Evaluation of PLAGA/n-HA Composite Scaffold Bioactivity in vitro
- Corresponding Author:
- Cato T
Laurencin, University of Connecticut
Health Center, School of Medicine
Farmington, CT 06030
E-mail: [email protected]
Received date: March 16, 2014; Accepted date: October 27, 2014; Published date: November 03, 2014
Citation: Lv Q, Yu X, Deng M, Nair LS, Laurencin CT (2014) Evaluation of PLAGA/n-HA Composite Scaffold Bioactivity in vitro. Bioceram Dev Appl 4:080. doi:10.4172/2090-5025.1000080
Copyright: © 2014 Lv Q, et al. This is an open-access article distributed under the terms of the Creative Commons Attribution License, which permits unrestricted use, distribution, and reproduction in any medium, provided the original author and source are credited.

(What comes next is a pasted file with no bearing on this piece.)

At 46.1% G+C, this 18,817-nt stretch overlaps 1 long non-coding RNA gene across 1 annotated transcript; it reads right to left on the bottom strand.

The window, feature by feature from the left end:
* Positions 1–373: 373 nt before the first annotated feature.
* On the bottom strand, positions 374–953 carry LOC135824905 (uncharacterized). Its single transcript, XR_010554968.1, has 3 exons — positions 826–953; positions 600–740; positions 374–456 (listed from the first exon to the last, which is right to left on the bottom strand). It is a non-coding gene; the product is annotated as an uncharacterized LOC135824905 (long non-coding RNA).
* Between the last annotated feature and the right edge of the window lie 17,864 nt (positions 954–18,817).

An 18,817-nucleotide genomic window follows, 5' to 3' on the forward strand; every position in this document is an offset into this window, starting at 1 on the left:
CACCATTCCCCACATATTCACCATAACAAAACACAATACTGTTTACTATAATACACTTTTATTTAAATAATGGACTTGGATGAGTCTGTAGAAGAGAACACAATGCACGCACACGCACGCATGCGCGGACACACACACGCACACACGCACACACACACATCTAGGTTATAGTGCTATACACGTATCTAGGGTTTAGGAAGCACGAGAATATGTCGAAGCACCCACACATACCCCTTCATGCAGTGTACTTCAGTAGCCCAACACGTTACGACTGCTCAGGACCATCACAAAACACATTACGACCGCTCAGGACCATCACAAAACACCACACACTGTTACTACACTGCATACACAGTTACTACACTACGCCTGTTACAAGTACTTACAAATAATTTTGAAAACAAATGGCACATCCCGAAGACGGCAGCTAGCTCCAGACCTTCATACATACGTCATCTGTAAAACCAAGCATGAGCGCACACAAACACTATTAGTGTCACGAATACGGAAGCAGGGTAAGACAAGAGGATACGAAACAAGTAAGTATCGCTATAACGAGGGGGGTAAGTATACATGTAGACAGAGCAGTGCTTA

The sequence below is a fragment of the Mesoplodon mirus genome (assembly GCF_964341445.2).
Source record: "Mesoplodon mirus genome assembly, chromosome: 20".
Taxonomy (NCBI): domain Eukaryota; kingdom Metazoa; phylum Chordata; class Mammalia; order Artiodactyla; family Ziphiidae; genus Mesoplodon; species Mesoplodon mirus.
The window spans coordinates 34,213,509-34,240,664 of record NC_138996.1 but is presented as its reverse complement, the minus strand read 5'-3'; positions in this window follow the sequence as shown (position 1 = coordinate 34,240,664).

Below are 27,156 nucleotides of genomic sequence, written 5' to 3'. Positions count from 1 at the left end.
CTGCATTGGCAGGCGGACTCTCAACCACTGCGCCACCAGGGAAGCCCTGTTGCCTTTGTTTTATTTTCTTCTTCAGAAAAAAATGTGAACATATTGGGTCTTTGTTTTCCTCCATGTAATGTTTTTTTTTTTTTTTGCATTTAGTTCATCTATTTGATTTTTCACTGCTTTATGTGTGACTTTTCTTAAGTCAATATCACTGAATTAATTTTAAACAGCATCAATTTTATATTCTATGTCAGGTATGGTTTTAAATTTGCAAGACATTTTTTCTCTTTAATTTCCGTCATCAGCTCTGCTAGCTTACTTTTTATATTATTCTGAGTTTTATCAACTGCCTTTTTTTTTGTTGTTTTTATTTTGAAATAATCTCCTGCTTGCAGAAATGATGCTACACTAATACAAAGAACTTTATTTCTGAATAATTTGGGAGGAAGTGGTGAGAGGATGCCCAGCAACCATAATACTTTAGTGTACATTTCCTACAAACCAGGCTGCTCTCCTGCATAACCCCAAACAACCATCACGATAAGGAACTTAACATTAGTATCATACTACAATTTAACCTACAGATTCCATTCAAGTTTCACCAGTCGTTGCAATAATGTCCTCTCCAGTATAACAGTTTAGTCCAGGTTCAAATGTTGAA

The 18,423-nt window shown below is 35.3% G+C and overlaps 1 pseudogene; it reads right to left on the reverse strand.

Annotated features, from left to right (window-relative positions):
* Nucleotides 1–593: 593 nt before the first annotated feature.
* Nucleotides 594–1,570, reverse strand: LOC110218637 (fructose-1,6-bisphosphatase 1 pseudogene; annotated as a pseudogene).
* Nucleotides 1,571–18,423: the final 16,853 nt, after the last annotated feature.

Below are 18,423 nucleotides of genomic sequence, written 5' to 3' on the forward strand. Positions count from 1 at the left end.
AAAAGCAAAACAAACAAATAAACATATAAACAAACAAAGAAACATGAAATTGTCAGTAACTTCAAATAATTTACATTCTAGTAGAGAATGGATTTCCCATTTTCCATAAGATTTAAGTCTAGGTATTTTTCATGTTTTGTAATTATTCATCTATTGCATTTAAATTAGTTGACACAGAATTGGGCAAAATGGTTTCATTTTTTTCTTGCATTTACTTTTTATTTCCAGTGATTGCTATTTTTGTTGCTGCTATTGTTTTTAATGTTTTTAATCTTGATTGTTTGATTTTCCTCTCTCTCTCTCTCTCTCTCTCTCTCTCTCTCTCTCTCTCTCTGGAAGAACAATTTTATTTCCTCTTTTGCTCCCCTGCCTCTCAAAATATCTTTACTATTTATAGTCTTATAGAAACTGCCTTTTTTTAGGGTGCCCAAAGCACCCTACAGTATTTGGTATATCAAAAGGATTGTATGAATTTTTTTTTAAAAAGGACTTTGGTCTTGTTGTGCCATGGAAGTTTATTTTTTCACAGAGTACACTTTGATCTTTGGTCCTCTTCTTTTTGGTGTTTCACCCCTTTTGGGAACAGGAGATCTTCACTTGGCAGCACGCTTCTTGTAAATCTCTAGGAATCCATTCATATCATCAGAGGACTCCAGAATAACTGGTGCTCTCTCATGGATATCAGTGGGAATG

Polymeric sintered microsphere scaffolds have shown their tremendous potential in bone tissue engineering applications due to their highly porous and interconnected three dimensional structure and excellent mechanical properties. While these scaffolds are able to support basic cellular activity after seeding cells on them, the bioactivity of these scaffolds in terms of enhancing the biological performance of stem cells during bone regeneration is still under satisfactory. We hypothesized that incorporation of bioactive addictive such as hydroxyapatite into these scaffolds could improve their bioactivity without sacrificing the bulk properties of the scaffolds. We have successfully incorporated nano-hydroxyapatite (n-HA) into poly (lactic acid-glycolic acid) (PLAGA) microsphere based scaffolds in our previous studies. Herein, we aimed to evaluate the bioactivity of PLAGA/n-HA composite scaffolds, with a focus on studying the mineralization of the scaffolds in vitro. The capability of inducing apatite formation in vitro was largely enhanced in the composite scaffolds compared to plain PLAGA scaffolds. More importantly, PLAGA/n-HA composite scaffolds have been shown to improve rabbit mesenchymal stem cells (RMSCs) proliferation, differentiation, and mineralization as compared to control PLAGA scaffolds. Taken together, introduction of n-HA appears to be an efficient approach to improve the bioactivity of PLAGA scaffolds for bone tissue engineering.